GS:  Can you speak of your artistic influences (not necessarily limited to your own trade as a writer and illustrator)?

MW:  My influences are many.  I've done a lot of reading, I've traveled a lot, and I've taken much in during the course of my life.  I've taken much influence from the 1980s, the decade of the my childhood, and I like reflecting this retro-style universe in Sunnyville.  As for artistic influences, newspaper comic strips were the very first and foremost thing that affected my work.  While I read superhero comics and manga, I was exposed first to newspaper comic strips since my parents bought copies of the New York Post and the New York Daily News.  The first thing I turned to was the comics pages to read up on what was happening to Garfield, Peanuts, etc.  Charles Schulz was (and still is) the biggest influence on my drawing.  Like him, my own work is simple and relies on its writing to carry everything.  To a lesser extent, the work of Jim Davis (Garfield), Gary Larson (the Far Side), and Bill Keane (the Family Circus) also was an inspiration to me.  I've looked to the world of illustration for inspiration; Marc Brown (Arthur) and Richard Scarry (Busytown) have given me many ideas from what to work with.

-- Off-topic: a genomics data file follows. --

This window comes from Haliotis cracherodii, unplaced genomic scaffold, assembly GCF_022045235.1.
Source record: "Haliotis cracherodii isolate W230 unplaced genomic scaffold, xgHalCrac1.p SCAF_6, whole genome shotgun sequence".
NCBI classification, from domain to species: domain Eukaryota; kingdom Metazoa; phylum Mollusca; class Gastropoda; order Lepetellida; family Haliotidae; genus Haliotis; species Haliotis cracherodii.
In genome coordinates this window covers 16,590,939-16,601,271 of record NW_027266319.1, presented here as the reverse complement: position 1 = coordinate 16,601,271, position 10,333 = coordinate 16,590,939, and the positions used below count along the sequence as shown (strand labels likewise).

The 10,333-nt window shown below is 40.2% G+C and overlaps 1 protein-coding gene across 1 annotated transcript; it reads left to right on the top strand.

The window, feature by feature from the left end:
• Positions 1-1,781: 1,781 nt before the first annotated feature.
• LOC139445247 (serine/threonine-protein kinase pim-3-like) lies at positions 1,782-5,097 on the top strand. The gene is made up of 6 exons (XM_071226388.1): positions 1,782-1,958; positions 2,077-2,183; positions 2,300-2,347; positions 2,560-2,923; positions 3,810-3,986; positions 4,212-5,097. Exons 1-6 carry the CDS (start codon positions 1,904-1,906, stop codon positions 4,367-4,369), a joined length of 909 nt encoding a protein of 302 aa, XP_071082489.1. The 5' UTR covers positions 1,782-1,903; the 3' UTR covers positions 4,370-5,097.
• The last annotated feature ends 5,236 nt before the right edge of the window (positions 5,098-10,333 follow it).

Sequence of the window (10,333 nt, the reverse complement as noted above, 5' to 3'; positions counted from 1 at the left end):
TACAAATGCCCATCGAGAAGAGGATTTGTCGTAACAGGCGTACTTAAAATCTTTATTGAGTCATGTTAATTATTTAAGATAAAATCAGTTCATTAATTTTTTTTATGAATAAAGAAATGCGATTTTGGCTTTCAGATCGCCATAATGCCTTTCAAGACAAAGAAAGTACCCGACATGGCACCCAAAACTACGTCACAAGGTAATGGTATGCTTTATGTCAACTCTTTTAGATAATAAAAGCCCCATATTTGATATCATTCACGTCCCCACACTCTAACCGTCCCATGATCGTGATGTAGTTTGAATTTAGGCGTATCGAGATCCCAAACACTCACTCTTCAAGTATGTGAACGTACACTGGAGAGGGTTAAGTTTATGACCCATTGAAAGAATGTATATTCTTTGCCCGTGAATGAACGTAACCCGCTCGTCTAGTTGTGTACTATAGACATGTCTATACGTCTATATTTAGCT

I also have a relevant theme that recurs in my work and that is isolation.  In some of my past work and with Sunnyville, I've dealt with characters who are isolated somehow or setting that are the same way.

GS:  What do you find interesting in the world of pop culture, including movies, TV, music, and literature?

MW:  What I find most interesting are the older works, mainly from the later half of the 20th century.  Most contemporary music and TV shows don't appeal to me much.  In fact, the theme of isolation is tied in part to the constant fluctuations of modern pop culture.  The world, the latest fashions, the hot ticket at the moment, etc. is always changing month to month, week to week, and day to day.  Whatever pop singer or trend was popular one day may transform into yesterday's news another day.  This rapid change is one I find overwhelming and with Sunnyville, I deliberately try to make things stand still in that setting in an attempt to bring order to the chaos.  I want to make sense of the constantly changing world.